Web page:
ATA names best, worst states for telemedicine

Telemedicine has the potential to improve access to care and ease the physician shortage. However, physician licensing and other regulations, a lack of reimbursement parity laws and other obstacles have hindered telemedicine's expansion across the country, though not evenly.

State laws affecting telemedicine delivery vary greatly state-to-state, meaning some state environments are more conducive to telemedicine expansion than others. The American Telemedicine Association has analyzed these laws and regulations and issued each state grades for coverage, reimbursement policies and physician licensure requirements to "showcase the states that are doing an excellent job when it comes to telemedicine, and to serve as a wake-up call to those who are failing to extend quality and affordable care to the residents of their state," said ATA CEO Jonathan Linkous.

In terms of telemedicine-friendly insurance coverage and reimbursement policies, Maryland, Maine, Mississippi, New Hampshire, New Mexico, Tennessee and Virginia all received top marks. All these states have laws requiring private insurers to reimburse telemedicine services at the same rate as in-person services, scored highly for Medicaid telemedicine coverage and feature few provider or location requirements for reimbursement.

By contrast, Connecticut, Iowa and Rhode Island received failing grades for coverage and reimbursement policies. These states have no Medicaid coverage for telemedicine and no parity laws in place.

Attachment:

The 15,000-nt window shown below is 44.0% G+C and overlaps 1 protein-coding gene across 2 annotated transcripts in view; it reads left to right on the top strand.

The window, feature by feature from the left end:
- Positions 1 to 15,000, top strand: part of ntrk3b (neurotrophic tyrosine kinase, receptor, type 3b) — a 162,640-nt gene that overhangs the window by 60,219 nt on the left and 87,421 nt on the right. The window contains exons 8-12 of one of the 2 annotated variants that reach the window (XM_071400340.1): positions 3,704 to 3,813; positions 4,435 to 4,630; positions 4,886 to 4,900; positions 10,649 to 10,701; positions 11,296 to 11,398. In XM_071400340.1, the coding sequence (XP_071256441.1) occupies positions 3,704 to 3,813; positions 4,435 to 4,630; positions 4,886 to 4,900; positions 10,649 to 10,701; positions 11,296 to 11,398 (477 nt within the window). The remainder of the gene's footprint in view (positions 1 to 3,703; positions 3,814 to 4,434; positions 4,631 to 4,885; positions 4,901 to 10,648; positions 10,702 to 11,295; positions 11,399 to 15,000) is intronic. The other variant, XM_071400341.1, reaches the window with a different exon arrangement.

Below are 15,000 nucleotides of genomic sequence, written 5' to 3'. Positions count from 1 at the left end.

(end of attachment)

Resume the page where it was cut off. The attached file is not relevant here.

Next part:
In terms of physician standards and licensure requirements, the ATA gave A's to 23 states: including Colorado, Connecticut, District of Columbia, Delaware, Idaho, Illinois, Indiana, Kansas, Maine, Maryland, Minnesota,  Montana, New Hampshire, New Jersey, New Mexico, New York, Ohio, Oregon, South Carolina, Tennessee,  Utah, West Virginia and Wisconsin, as well as Washington, D.C. These states all allow for a telemedicine visit to take the place of an initial in-person encounter, do not require a healthcare provider to be with the patient during a telemedicine encounter and ease the out-of-state licensing process by at least offering a more streamlined process for physicians already licensed in another state.

More articles on telemedicine:

Consumers accepting of video-based physician consults, finds study
FSMB interstate licensure compact finalized, easing interstate physician licensing and fostering telemedicine
Healthpointe to offer video consultations

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